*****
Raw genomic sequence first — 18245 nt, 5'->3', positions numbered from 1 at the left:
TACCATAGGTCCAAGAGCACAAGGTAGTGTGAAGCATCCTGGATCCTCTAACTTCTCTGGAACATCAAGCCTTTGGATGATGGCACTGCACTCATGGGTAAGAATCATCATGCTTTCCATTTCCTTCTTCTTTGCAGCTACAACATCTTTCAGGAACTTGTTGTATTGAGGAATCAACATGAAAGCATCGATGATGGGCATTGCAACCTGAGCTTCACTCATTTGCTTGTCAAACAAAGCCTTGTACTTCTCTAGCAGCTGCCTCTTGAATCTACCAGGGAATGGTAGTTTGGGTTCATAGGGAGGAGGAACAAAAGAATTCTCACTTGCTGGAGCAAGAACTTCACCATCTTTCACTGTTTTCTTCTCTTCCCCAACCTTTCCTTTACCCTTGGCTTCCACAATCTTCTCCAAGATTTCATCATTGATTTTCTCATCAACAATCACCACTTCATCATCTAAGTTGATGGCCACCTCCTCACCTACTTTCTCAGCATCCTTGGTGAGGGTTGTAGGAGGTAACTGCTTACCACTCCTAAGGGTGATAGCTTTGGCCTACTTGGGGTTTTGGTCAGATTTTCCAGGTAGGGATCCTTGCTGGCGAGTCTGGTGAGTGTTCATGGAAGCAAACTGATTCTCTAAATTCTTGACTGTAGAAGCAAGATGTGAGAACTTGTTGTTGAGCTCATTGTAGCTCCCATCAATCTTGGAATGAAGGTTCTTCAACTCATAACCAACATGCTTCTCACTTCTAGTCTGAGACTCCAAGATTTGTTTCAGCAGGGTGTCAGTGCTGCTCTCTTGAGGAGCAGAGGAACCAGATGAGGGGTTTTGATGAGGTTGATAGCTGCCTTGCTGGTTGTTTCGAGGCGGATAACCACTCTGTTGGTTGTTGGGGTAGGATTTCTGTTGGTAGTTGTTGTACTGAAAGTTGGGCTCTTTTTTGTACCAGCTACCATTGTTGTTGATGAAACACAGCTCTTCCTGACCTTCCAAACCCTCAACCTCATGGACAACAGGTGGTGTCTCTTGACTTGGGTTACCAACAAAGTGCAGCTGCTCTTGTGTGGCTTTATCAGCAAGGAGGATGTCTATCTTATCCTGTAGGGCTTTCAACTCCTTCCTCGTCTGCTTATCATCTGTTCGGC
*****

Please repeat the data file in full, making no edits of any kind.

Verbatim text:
Raw genomic sequence first — 18245 nt, 5'->3', positions numbered from 1 at the left:
TACCATAGGTCCAAGAGCACAAGGTAGTGTGAAGCATCCTGGATCCTCTAACTTCTCTGGAACATCAAGCCTTTGGATGATGGCACTGCACTCATGGGTAAGAATCATCATGCTTTCCATTTCCTTCTTCTTTGCAGCTACAACATCTTTCAGGAACTTGTTGTATTGAGGAATCAACATGAAAGCATCGATGATGGGCATTGCAACCTGAGCTTCACTCATTTGCTTGTCAAACAAAGCCTTGTACTTCTCTAGCAGCTGCCTCTTGAATCTACCAGGGAATGGTAGTTTGGGTTCATAGGGAGGAGGAACAAAAGAATTCTCACTTGCTGGAGCAAGAACTTCACCATCTTTCACTGTTTTCTTCTCTTCCCCAACCTTTCCTTTACCCTTGGCTTCCACAATCTTCTCCAAGATTTCATCATTGATTTTCTCATCAACAATCACCACTTCATCATCTAAGTTGATGGCCACCTCCTCACCTACTTTCTCAGCATCCTTGGTGAGGGTTGTAGGAGGTAACTGCTTACCACTCCTAAGGGTGATAGCTTTGGCCTACTTGGGGTTTTGGTCAGATTTTCCAGGTAGGGATCCTTGCTGGCGAGTCTGGTGAGTGTTCATGGAAGCAAACTGATTCTCTAAATTCTTGACTGTAGAAGCAAGATGTGAGAACTTGTTGTTGAGCTCATTGTAGCTCCCATCAATCTTGGAATGAAGGTTCTTCAACTCATAACCAACATGCTTCTCACTTCTAGTCTGAGACTCCAAGATTTGTTTCAGCAGGGTGTCAGTGCTGCTCTCTTGAGGAGCAGAGGAACCAGATGAGGGGTTTTGATGAGGTTGATAGCTGCCTTGCTGGTTGTTTCGAGGCGGATAACCACTCTGTTGGTTGTTGGGGTAGGATTTCTGTTGGTAGTTGTTGTACTGAAAGTTGGGCTCTTTTTTGTACCAGCTACCATTGTTGTTGATGAAACACAGCTCTTCCTGACCTTCCAAACCCTCAACCTCATGGACAACAGGTGGTGTCTCTTGACTTGGGTTACCAACAAAGTGCAGCTGCTCTTGTGTGGCTTTATCAGCAAGGAGGATGTCTATCTTATCCTGTAGGGCTTTCAACTCCTTCCTCGTCTGCTTATCATCTGTTCGGC